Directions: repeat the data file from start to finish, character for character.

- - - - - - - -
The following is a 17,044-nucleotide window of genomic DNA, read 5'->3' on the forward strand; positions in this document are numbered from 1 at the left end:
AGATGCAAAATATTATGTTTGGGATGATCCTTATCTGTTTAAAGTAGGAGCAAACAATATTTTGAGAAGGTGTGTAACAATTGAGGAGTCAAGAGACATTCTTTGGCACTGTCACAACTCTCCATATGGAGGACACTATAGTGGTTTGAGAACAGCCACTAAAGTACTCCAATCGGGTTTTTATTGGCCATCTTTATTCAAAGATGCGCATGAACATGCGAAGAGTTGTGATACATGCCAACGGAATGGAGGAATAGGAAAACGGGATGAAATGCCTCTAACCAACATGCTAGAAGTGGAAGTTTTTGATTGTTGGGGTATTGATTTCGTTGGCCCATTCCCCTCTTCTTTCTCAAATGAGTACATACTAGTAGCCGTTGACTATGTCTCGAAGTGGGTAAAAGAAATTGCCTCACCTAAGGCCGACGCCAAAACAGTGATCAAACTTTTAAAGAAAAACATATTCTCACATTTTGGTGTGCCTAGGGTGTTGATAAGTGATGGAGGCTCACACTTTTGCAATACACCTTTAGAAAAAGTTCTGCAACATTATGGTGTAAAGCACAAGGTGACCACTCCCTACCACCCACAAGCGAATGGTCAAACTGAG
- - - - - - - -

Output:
The following is a 17,044-nucleotide window of genomic DNA, read 5'->3' on the forward strand; positions in this document are numbered from 1 at the left end:
AGATGCAAAATATTATGTTTGGGATGATCCTTATCTGTTTAAAGTAGGAGCAAACAATATTTTGAGAAGGTGTGTAACAATTGAGGAGTCAAGAGACATTCTTTGGCACTGTCACAACTCTCCATATGGAGGACACTATAGTGGTTTGAGAACAGCCACTAAAGTACTCCAATCGGGTTTTTATTGGCCATCTTTATTCAAAGATGCGCATGAACATGCGAAGAGTTGTGATACATGCCAACGGAATGGAGGAATAGGAAAACGGGATGAAATGCCTCTAACCAACATGCTAGAAGTGGAAGTTTTTGATTGTTGGGGTATTGATTTCGTTGGCCCATTCCCCTCTTCTTTCTCAAATGAGTACATACTAGTAGCCGTTGACTATGTCTCGAAGTGGGTAAAAGAAATTGCCTCACCTAAGGCCGACGCCAAAACAGTGATCAAACTTTTAAAGAAAAACATATTCTCACATTTTGGTGTGCCTAGGGTGTTGATAAGTGATGGAGGCTCACACTTTTGCAATACACCTTTAGAAAAAGTTCTGCAACATTATGGTGTAAAGCACAAGGTGACCACTCCCTACCACCCACAAGCGAATGGTCAAACTGAG